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I'm posting a file with HttpWebRequest, along with a header and footer. The header (ca. 0.5K) and the actual file seem to write fine, but with large files (ca. 15MB), the footer (which is like 29 bytes) never seems to write.

using (Stream requestStream = request.GetRequestStream()) {
    requestStream.Write(postHeaderBytes, 0, postHeaderBytes.Length);

    byte[] buffer = new byte[Math.Min(4096L, fileSize)];
    int bytesRead = 0;
    while ((bytesRead = fileStream.Read(buffer, 0, buffer.Length)) != 0) {
        requestStream.Write(buffer, 0, bytesRead);

    // next line never completes                        
    requestStream.Write(postFooterBytes, 0, postFooterBytes.Length);

    // code below is never reached
    Console.WriteLine("Why do I never see this message in the console?");

Any thoughts?

ETA: Tried flushing the stream before the last Write(), on the off chance it would help, but to no effect.

Edited again: Added using() to clarify that I'm not a complete idiot. Note also BTW that this is inside another using() block for fileStream.

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Obvious point, but you're sure that the footer is emitted when you're not using HttpWebRequest, right? (e.g. from a browser or wget) –  harpo Jun 2 '11 at 21:47
@harpo I'm not sure I understand. It's me emitting the footer. –  David Moles Jun 2 '11 at 21:51
Are you sure you are not looping forever on the read? –  Daniel Jun 2 '11 at 22:10
The Console.WriteLine() call works if you put that before the requestStream.Write() call? –  Delta Jun 2 '11 at 22:12
Just to clarify: the program is hanging in that last write, and not throwing an exception? Also, what happens if you just don't write the footer? –  Jim Mischel Jun 2 '11 at 22:12

3 Answers 3

A common problem is forgetting closing the request stream. One of the symptoms you'll see is that the request is never made. It's quite likely that the write really is completing, but since you didn't close the request stream, the call to HttpWebRequest.GetResponse() appears not to be executed.

Try the following and see if it makes a difference:

using (var requestStream = myRequest.GetRequestStream())
    // write to the request stream here
// Now try to get the response.

Another possible issue is the size of the data. First, are you sure that the server can handle a 15 MB upload? Secondly, if you're doing this on a slow connection, 15 MB can take a while to send. I have what's considered a "fast" upstream connection at 1.5 megabits/sec. That's, at best, 0.15 megabytes per second. Sending 15 megabytes will take over a minute and a half.

One other possibility is that the request is timing out. You want to look into the HttpWebRequest.Timeout and ReadWriteTimeout properties.

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The code snippet above is inside a using() block, and it's not HttpWebRequest.GetResponse() that isn't executed, it's any code below the last write -- e.g., a Console.WriteLine(). –  David Moles Jun 2 '11 at 21:37
@David: okay. See my note about size. –  Jim Mischel Jun 2 '11 at 21:40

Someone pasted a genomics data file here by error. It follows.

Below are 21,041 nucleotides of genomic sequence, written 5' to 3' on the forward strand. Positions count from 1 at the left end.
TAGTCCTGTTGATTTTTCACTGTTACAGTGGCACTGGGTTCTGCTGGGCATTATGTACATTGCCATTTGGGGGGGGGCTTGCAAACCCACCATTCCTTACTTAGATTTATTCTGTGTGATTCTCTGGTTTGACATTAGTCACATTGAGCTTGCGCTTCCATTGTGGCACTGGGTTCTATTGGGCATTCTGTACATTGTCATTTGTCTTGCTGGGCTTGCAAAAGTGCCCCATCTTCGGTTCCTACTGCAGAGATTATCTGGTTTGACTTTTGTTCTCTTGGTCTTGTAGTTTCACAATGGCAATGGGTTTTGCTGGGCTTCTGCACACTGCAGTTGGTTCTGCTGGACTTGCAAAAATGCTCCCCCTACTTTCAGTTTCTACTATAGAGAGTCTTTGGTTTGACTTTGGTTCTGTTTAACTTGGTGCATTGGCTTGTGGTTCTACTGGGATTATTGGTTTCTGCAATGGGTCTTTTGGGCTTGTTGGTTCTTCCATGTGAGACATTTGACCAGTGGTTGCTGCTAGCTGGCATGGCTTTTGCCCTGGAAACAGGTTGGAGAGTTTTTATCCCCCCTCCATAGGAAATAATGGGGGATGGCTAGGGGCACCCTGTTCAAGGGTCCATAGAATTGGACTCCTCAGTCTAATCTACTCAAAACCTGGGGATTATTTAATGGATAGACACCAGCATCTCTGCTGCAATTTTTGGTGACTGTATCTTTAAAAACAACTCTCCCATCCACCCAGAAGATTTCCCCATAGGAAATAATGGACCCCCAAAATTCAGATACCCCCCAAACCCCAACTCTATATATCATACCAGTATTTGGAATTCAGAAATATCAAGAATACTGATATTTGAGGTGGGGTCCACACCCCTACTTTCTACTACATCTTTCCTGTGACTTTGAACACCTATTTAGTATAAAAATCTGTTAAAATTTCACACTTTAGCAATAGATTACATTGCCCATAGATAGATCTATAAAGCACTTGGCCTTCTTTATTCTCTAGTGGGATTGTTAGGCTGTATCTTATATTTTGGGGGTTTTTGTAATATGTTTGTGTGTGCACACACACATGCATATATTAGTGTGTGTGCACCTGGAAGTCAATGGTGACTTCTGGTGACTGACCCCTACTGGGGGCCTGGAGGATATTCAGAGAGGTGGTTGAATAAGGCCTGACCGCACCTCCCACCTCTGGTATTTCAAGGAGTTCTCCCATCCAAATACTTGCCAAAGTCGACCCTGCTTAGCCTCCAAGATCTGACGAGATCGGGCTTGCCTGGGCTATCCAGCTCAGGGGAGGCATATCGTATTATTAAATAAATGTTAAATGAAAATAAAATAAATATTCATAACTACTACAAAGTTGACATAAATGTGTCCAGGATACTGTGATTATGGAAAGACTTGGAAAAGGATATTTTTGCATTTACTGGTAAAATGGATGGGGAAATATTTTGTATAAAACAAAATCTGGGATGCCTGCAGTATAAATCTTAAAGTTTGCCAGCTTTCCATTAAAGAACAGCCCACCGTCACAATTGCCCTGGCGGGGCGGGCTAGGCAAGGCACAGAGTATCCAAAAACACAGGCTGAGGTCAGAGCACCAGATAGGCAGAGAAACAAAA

So is the expected behavior that it appears to write everything quickly, but then hangs on the last write call while it waits for it to 'really' be written? Because this behavior is consistent over a variation of several hundred K -- the file data loop completes, then the footer hangs. –  David Moles Jun 2 '11 at 21:50
@David: Writing everything quickly wouldn't surprise me, as it could all go to an internal buffer and then be trickled out to the server. Why the footer write would hang is a mystery. I suppose if the post footer was huge, that could cause a problem, but you said it's very small. And even if it's timing out, I would expect an exception to be thrown. –  Jim Mischel Jun 2 '11 at 22:04
I think you were on the right track. I turned off AllowWriteStreamBuffering and (1) the file writing goes much more slowly, while (2) the footer completes just fine. Apparently writing the last byte doesn't return till the internal buffer's flushed. –  David Moles Jun 2 '11 at 22:33
up vote 1 down vote accepted

Solved: Turned off AllowWriteStreamBuffering on the HttpWebRequest. Looks like when it's on, whatever Write() call writes the last byte, it doesn't return till the internal buffer's cleared. So the last Write() was eventually competing, just not till I ran out of patience.

And since what I was originally trying to do was determine progress, turning off buffering makes things clearer anyway.

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Please mark your response here as the accepted answer. –  M. Dudley Oct 24 '12 at 13:19

When you are building your request, your content length should include the headers as well, make sure its not just set to the file length. The other thing you may try is to call .Flush() on the stream when all is said and done. I'm not sure of the implication of closing the stream for the HttpClient as Jim suggests, it may work, it may make it worse.

Does using System.Net.WebClient not offer enough flexibility for you? Theres a nice UploadFile() method you can use.

share|improve this answer
The content length already takes the header and footer into account, but thanks. I tried adding a Flush() after the last Write(), but it's never reached. –  David Moles Jun 2 '11 at 22:00
Normally in managed code, lines don't just become 'unreachable' without an exception or something thrown. Can you try and put a breakpoint on your last write and see what happens after that line is executed? Are you ever calling .GetResponse() from your HttpWebRequest object? –  Jay Jun 2 '11 at 22:05

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